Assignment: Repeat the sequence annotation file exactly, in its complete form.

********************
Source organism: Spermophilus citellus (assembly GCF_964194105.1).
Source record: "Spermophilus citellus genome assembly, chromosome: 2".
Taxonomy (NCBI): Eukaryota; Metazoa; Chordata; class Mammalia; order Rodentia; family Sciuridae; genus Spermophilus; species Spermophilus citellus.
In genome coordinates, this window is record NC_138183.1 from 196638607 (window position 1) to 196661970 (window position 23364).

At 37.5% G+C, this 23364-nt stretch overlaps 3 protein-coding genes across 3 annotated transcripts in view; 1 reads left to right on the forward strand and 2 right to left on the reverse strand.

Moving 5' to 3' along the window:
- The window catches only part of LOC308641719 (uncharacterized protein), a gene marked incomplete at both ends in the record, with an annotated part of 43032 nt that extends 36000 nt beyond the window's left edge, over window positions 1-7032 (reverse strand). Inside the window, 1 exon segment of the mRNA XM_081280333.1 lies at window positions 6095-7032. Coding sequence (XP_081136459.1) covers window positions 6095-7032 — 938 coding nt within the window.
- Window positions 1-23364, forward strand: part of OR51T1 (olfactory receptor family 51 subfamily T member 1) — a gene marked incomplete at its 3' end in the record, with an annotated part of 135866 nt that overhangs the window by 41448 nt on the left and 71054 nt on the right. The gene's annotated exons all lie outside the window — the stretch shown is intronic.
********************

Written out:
Source organism: Spermophilus citellus (assembly GCF_964194105.1).
Source record: "Spermophilus citellus genome assembly, chromosome: 2".
Taxonomy (NCBI): Eukaryota; Metazoa; Chordata; class Mammalia; order Rodentia; family Sciuridae; genus Spermophilus; species Spermophilus citellus.
In genome coordinates, this window is record NC_138183.1 from 196638607 (window position 1) to 196661970 (window position 23364).

At 37.5% G+C, this 23364-nt stretch overlaps 3 protein-coding genes across 3 annotated transcripts in view; 1 reads left to right on the forward strand and 2 right to left on the reverse strand.

Moving 5' to 3' along the window:
- The window catches only part of LOC308641719 (uncharacterized protein), a gene marked incomplete at both ends in the record, with an annotated part of 43032 nt that extends 36000 nt beyond the window's left edge, over window positions 1-7032 (reverse strand). Inside the window, 1 exon segment of the mRNA XM_081280333.1 lies at window positions 6095-7032. Coding sequence (XP_081136459.1) covers window positions 6095-7032 — 938 coding nt within the window.
- Window positions 1-23364, forward strand: part of OR51T1 (olfactory receptor family 51 subfamily T member 1) — a gene marked incomplete at its 3' end in the record, with an annotated part of 135866 nt that overhangs the window by 41448 nt on the left and 71054 nt on the right. The gene's annotated exons all lie outside the window — the stretch shown is intronic.